Actually, in recent years, the number of harmful emissions from this source of pollution is falling. According to Sergey Novoselov, who heads the Labour Safety and Ecology Department of the Belarusian Research Institute of Transport Transtekhnika (BelNIIT), between 2010 and 2014, emissions fell by 6.5 percent (by 881,000 tonnes), despite the number of vehicles having risen. This has become possible, since engines are now more eco-friendly, comments Mr. Novoselov, with domestic enterprises manufacturing buses operating to at least EURO-4 standards. “The same refers to fuel. Domestic producers now produce competitive goods which enjoy popularity abroad. It’s very important that they emit less sulphur and are easily finding a market abroad too,” he said.
Nevertheless, there is some way to go before alternative fuels (such as natural gas and electricity) dominate. This year, the Minsk bus fleet has received ten gas-fuelled buses, with emissions (according to experts) half that of petrol vehicles. Which figures do they refer to? For every thousand litres of liquid oil motor fuel, between 180kg and 300kg of carbonic oxide is released, alongside 20kg-40kg of hydrocarbons, and 25kg-45kg of nitrogen oxide.
Nevertheless, it may be still some time before we notice a difference in air quality of cities.
Electro-buses are still at pre-production stage, with some privately owned models operational, alongside several arriving into the country via an international technical assistance project — ‘Supporting the Transition to a Green Economy in the Republic of Belarus’. Meanwhile, Belkommunmash’s two Е433 buses will appear in Minsk in late 2016, with eighteen more by 2018.
Electro-transport is being hailed as the wave of the future, with Lithuania having received 30 million Euros from the EU to develop its electric fleet. Estonia, which has already completed such kind of programme, now has a thousand electric cars and a hundred charging stations.
Of course, once Belarus’ nuclear power station launches, there will be little difficulty in finding electrical capacity for recharging stations. According to Olga Prudnikova, who heads the Production and Technical Board at Belenergo State Production Association, an extensive network of stations is planned, for use by private and public transport.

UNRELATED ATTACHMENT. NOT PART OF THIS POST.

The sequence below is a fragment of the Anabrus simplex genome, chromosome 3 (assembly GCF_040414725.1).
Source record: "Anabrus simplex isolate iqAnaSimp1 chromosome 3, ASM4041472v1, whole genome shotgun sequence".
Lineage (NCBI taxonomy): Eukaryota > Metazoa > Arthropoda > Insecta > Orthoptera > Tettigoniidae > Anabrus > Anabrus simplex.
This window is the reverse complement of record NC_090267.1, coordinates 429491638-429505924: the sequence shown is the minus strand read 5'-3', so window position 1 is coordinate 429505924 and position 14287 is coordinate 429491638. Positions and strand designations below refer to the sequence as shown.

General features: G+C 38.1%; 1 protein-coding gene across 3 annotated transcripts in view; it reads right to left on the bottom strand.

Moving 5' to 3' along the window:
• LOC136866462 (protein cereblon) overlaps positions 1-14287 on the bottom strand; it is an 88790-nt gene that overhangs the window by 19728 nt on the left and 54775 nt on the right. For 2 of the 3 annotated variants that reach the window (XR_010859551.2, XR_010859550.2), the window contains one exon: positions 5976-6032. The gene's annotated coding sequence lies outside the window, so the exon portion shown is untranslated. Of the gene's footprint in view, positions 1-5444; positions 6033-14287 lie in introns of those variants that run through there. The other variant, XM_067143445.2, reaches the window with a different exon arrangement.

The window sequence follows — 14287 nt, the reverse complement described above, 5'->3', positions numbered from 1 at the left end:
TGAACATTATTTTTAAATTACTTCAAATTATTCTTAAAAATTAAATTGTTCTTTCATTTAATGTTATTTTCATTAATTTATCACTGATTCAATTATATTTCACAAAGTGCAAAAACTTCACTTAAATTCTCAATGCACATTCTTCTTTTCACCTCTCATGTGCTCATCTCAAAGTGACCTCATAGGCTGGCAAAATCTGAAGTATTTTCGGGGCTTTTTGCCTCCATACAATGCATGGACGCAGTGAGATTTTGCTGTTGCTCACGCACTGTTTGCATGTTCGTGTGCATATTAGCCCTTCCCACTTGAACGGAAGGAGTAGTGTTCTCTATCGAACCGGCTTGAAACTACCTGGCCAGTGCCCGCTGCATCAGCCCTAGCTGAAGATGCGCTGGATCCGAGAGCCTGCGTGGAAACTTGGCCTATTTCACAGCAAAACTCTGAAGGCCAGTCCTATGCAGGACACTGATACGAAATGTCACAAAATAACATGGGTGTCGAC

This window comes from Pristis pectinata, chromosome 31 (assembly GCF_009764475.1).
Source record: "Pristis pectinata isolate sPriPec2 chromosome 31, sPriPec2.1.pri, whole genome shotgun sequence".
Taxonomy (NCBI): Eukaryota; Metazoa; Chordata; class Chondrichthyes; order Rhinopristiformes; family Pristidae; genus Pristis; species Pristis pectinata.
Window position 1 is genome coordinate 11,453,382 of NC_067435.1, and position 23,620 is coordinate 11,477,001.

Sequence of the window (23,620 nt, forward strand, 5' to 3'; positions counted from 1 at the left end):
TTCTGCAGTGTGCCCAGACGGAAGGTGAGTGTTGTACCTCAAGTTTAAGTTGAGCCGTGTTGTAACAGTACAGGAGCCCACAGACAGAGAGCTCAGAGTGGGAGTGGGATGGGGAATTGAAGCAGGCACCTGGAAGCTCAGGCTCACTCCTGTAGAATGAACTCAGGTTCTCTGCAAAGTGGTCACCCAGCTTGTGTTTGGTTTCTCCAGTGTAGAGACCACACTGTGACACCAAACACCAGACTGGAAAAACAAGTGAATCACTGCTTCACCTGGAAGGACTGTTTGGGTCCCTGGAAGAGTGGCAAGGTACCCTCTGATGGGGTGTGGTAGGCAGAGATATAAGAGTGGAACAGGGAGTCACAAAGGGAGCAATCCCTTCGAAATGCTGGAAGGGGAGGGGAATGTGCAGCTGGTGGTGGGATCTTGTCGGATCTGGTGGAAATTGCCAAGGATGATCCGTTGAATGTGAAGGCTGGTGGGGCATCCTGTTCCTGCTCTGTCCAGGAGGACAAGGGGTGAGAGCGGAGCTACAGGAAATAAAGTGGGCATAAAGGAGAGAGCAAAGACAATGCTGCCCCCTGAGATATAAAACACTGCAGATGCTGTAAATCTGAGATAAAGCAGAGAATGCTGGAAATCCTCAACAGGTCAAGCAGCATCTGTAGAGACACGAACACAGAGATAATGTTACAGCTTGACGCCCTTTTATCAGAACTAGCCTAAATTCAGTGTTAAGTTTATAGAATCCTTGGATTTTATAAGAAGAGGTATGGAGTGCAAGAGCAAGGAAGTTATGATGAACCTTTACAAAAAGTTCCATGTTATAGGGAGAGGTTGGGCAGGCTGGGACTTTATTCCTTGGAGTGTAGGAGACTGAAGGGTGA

Some may be sceptical, but think how we once felt on the introduction of mobile phones. Within five years, we may feel the same about electric transport. China, the EU, and the USA are already investing in this sphere, promoting sales via preferential purchase terms, for example, free parking and free recharging. Such vehicles are also given their own lane, and are exempt from ecological tax. These all sound very attractive. What can be offered in our country? So far, the only move Belarus has made to make electro-transport attractive is the possibility of duty-free import.
There is also huge scope to develop urban cycling in our country, with 1.5 million people reporting using a cycle. The number has grown since even five years ago but, as Mr. Novoselov admits, cycling is considered to be a pastime for teenagers, rather than a viable method of transport for working adults.
A way-out of the situation may be the limiting of the number of cars with access to central city locations, as in London for instance (where a congestion charge deters unnecessary road usage).
The so-called ‘modal shift’ involves transferring passenger traffic from personal to public transport, via motorists leaving their cars at designated parking sites. Moscow is already seeing success with this approach.
Are we ready to rely more on buses and trams? It’s still a big question. However, Mr. Novoselov says, “Buses use five times less energy per passenger than a personal car; trams and the metro use ten times less. Development of public and green transport (via bicycle infrastructure) will solve problems of cleanliness of air and traffic jams.” He argues that we don’t need new highways, we need alternative solutions.
By Vera Artemieva